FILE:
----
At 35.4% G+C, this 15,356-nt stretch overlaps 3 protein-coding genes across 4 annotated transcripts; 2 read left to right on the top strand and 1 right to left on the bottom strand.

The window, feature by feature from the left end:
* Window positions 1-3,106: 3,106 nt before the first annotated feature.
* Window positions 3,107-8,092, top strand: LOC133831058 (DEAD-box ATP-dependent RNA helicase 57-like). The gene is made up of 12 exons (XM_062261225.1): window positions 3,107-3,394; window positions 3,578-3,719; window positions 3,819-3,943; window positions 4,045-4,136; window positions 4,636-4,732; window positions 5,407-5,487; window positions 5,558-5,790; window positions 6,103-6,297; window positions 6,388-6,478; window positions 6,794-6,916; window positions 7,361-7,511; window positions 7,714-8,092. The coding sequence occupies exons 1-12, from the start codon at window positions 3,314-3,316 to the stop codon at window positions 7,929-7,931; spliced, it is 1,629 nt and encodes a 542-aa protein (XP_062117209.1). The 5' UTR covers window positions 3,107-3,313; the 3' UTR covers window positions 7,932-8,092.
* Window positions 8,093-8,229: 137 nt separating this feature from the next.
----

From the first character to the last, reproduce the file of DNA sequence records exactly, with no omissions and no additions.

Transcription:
At 35.4% G+C, this 15,356-nt stretch overlaps 3 protein-coding genes across 4 annotated transcripts; 2 read left to right on the top strand and 1 right to left on the bottom strand.

The window, feature by feature from the left end:
* Window positions 1-3,106: 3,106 nt before the first annotated feature.
* Window positions 3,107-8,092, top strand: LOC133831058 (DEAD-box ATP-dependent RNA helicase 57-like). The gene is made up of 12 exons (XM_062261225.1): window positions 3,107-3,394; window positions 3,578-3,719; window positions 3,819-3,943; window positions 4,045-4,136; window positions 4,636-4,732; window positions 5,407-5,487; window positions 5,558-5,790; window positions 6,103-6,297; window positions 6,388-6,478; window positions 6,794-6,916; window positions 7,361-7,511; window positions 7,714-8,092. The coding sequence occupies exons 1-12, from the start codon at window positions 3,314-3,316 to the stop codon at window positions 7,929-7,931; spliced, it is 1,629 nt and encodes a 542-aa protein (XP_062117209.1). The 5' UTR covers window positions 3,107-3,313; the 3' UTR covers window positions 7,932-8,092.
* Window positions 8,093-8,229: 137 nt separating this feature from the next.